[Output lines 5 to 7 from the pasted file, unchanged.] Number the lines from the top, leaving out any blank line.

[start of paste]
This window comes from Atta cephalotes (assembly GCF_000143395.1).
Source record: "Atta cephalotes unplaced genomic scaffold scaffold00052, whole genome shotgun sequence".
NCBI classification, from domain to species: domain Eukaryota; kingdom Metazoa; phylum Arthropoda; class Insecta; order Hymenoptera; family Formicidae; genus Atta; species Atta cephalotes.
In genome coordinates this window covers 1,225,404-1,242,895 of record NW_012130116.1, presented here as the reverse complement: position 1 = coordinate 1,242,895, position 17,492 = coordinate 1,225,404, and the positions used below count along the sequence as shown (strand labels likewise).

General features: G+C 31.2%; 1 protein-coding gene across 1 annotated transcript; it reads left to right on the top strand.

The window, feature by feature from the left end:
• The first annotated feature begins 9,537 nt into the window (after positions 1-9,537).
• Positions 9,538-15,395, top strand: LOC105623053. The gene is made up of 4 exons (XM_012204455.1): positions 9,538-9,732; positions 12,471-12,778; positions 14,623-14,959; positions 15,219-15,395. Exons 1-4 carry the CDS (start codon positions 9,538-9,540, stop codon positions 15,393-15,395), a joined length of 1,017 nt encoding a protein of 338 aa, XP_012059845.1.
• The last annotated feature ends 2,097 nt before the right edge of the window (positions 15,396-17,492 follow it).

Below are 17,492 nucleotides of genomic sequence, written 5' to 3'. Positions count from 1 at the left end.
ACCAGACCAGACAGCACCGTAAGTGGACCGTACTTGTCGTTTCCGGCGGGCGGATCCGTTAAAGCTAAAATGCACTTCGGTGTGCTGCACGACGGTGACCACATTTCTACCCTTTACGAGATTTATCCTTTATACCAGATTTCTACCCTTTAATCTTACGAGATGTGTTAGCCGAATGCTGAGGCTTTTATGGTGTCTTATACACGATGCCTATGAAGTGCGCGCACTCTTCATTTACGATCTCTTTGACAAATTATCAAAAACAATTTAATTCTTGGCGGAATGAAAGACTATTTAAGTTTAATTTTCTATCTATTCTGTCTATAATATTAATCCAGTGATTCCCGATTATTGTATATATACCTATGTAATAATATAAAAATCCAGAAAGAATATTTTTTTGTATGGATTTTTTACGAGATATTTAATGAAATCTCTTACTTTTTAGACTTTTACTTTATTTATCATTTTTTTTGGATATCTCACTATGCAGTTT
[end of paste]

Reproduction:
General features: G+C 31.2%; 1 protein-coding gene across 1 annotated transcript; it reads left to right on the top strand.

The window, feature by feature from the left end:
• The first annotated feature begins 9,537 nt into the window (after positions 1-9,537).